It comes with the territory

For Pensar, Indigenous engagement and cultural heritage management begin with mutual understanding.

Australia is home to the world’s oldest continuous living culture – something we can all take pride in as a nation. As the First Australians and Traditional Custodians of the land upon which we live and work today, Aboriginal and Torres Strait Islander peoples maintain deep connections with country. The traces of these ancient cultures can be observed to this day all around us. Pensar is committed to proactive and constructive Indigenous engagement and cultural heritage management. Indigenous communities play an active role in caring for the natural environment and landscape, particularly so in the regional and remote locations where Pensar does much of its work.

Uncovering the unexpected in Walgett
Pensar Project Manager Nic Cull and a crew of six were working on a weir and fishway on the Barwon River in Walgett when their excavator unearthed some unexpected findings.  “As the site was potentially culturally sensitive, it had been assessed by the local environment and heritage consultants,” Nic recalls. “We’d received the all clear for works to proceed, but when we uncovered some tracts of charcoal, we got the archaeologists back for another look. Some of the Traditional Custodians were concerned it could be remnants of firepits from Aboriginal settlements. “But after investigating, the archaeologists figured it was actually burnt tree roots, possibly caused by a lightning strike. Several of the local Elders visited the site to check out what we’d uncovered and agreed it wasn’t of any heritage significance, so they were happy for us to get on with the job.” Despite the false alarm and slight interruption to works, Nic and the crew were pleased with the process. “Sure it created some issues for us – we had to temporarily halt work in one area and it created some access challenges – but it was an interesting process that was well managed. As I said to the crew, it’d be pretty exciting to discover something of cultural significance, but if not, we can get back to work, so it’s a win-win situation! It’s important that we appreciate cultural heritage and have the processes in place to manage any sensitive situations.”

Treading lightly in Toorale National Park
This experience at Walgett will no doubt prove to be a valuable rehearsal for Pensar’s upcoming weir and fishway works in the Toorale National Park near Bourke – a site of highly significant cultural heritage. As Nic puts it, there are artefacts ‘literally everywhere’. “Toorale has multiple significant archaeological sites and scatters all over the place. Some of the oldest and most significant artefacts discovered in recent years have come from Toorale. So the project requires an Aboriginal Heritage Impact Permit and our work will be carefully managed and closely monitored. “These are awesome jobs. They’re interesting technically. They’re in amazing places. And there are important Indigenous engagement and cultural heritage considerations, not to mention environmental. This is the sort of work we love to do and do well.”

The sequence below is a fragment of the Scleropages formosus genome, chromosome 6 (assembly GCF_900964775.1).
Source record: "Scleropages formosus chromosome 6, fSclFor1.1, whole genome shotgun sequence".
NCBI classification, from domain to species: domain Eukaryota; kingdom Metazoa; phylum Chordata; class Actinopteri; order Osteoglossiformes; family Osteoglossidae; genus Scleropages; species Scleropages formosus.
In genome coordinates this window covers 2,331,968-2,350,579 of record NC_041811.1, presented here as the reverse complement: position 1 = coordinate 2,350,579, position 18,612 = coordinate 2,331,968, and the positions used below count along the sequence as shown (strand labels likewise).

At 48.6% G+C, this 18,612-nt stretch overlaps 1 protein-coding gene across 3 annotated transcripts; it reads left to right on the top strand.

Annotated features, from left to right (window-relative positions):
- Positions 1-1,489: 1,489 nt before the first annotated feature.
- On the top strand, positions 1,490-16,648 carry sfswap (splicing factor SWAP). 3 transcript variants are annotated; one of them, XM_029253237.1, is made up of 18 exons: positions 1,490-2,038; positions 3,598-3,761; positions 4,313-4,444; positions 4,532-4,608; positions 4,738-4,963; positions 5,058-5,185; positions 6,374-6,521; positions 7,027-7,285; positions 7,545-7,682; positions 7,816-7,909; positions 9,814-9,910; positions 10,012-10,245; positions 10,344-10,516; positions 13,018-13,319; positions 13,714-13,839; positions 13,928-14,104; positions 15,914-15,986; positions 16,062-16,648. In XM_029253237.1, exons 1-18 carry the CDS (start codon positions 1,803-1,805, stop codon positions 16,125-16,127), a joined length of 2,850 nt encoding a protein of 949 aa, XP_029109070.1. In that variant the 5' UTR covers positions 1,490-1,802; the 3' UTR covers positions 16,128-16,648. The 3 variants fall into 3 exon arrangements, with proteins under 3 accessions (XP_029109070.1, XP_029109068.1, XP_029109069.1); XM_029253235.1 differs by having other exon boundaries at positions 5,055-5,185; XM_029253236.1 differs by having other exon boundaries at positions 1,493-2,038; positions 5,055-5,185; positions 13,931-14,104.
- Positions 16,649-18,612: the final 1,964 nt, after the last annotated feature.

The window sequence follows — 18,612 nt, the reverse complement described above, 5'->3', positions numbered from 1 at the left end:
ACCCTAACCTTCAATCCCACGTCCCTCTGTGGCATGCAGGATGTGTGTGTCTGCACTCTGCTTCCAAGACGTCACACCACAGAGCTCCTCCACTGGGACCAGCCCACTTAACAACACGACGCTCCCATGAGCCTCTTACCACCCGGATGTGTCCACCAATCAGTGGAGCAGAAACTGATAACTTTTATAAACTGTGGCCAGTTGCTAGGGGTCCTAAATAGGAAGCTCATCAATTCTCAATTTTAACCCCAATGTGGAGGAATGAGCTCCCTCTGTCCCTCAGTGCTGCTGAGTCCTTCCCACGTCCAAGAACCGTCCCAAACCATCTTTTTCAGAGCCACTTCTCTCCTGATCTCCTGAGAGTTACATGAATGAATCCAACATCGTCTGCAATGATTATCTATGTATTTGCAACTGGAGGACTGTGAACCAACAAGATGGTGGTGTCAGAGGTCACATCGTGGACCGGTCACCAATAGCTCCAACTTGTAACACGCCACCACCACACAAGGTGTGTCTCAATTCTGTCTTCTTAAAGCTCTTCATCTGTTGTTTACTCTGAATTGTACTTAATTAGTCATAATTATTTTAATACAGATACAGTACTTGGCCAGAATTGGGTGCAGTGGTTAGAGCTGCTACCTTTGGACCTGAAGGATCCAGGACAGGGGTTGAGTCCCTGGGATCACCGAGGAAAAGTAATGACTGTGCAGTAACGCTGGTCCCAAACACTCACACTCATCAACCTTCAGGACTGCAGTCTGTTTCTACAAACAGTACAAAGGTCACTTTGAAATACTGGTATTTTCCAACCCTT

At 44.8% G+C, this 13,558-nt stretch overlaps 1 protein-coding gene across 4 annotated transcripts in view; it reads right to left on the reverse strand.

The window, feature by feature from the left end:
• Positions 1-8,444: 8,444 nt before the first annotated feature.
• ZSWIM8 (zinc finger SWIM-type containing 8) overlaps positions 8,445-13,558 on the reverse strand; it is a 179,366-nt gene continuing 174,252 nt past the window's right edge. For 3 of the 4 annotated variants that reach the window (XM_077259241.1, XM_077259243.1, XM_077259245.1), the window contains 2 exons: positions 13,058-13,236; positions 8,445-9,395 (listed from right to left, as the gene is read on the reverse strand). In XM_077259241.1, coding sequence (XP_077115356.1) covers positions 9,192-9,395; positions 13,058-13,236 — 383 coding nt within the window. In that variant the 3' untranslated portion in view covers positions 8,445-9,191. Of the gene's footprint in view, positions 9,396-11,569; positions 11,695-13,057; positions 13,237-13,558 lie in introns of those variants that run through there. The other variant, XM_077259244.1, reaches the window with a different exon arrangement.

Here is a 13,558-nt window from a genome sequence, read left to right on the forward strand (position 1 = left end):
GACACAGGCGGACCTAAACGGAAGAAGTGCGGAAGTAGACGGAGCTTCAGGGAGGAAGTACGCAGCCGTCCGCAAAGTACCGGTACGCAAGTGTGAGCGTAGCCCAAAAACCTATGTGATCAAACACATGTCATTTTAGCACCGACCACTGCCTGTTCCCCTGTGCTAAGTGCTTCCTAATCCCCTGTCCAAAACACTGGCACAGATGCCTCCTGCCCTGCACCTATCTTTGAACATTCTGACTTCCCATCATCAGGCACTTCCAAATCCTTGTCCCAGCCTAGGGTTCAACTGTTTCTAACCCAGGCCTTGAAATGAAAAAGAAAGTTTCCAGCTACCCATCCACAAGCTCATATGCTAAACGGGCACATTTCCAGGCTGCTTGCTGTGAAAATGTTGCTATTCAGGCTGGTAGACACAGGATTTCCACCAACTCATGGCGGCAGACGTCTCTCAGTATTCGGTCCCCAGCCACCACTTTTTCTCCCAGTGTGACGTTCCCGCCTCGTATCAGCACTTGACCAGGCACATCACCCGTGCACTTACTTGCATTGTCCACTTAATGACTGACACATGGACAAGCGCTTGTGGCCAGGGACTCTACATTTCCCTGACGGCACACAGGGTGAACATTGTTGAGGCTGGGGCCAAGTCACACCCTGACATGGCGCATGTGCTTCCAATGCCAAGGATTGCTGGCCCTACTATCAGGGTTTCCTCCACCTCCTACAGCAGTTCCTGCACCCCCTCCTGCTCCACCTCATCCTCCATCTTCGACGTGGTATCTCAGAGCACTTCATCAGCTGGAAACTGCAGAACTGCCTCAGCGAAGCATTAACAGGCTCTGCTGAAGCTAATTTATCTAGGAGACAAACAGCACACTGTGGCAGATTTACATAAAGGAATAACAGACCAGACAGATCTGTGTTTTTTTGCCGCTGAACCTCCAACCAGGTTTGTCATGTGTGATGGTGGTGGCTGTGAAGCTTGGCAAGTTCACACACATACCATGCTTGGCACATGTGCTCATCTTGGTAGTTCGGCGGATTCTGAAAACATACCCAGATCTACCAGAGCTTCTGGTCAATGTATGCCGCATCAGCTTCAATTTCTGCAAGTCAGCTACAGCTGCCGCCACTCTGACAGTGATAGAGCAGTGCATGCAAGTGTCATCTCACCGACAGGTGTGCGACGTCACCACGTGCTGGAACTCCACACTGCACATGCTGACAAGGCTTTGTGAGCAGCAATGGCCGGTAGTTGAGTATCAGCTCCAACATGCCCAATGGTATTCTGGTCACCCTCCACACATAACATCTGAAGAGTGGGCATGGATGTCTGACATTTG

Working with the Quandamooka and Seqwater on Straddie
Pensar has delivered multiple water infrastructure projects on Stradbroke Island on behalf of Seqwater – in close consultation with the Quandamooka People. Water Project Manager Laura Arias says the process is important for Seqwater and Pensar. “Seqwater trusts us to deliver critical infrastructure works and to respect the local community, the natural environment and cultural heritage. Good relationships and communication are key to a successful process. We take the time to get to know each other, understand our mutual objectives, explain the work we’re doing and appreciate the people and places we’re working with. “Doing this work well comes with many challenges – technical, environmental, social and cultural. Delivering a successful project for the client and community involves effectively negotiating all of these areas. I think that is something Pensar takes the time to do well.”

Charting the course on the Comet River
Laura is currently planning a project on the Comet River for Central Highlands Regional Council – a raw water pump intake and pier – with works required alongside a cultural heritage exclusion zone.  “A risk assessment has been developed so we have a detailed report identifying areas of concern. A management plan outlines the steps we’ll take to ensure we don’t disturb any sensitive areas.  “It’s about taking the time to communicate and understand each other. We explain the construction methodology – what we’ve been asked to do and what that involves. We learn of any concerns early and plan our work accordingly. Having these conversations and plans in place early give us a very clear path to follow to deliver a successful project for all stakeholders.”

Read our next instalment where we share how our Reconciliation Action Plan is a springboard for shared success.

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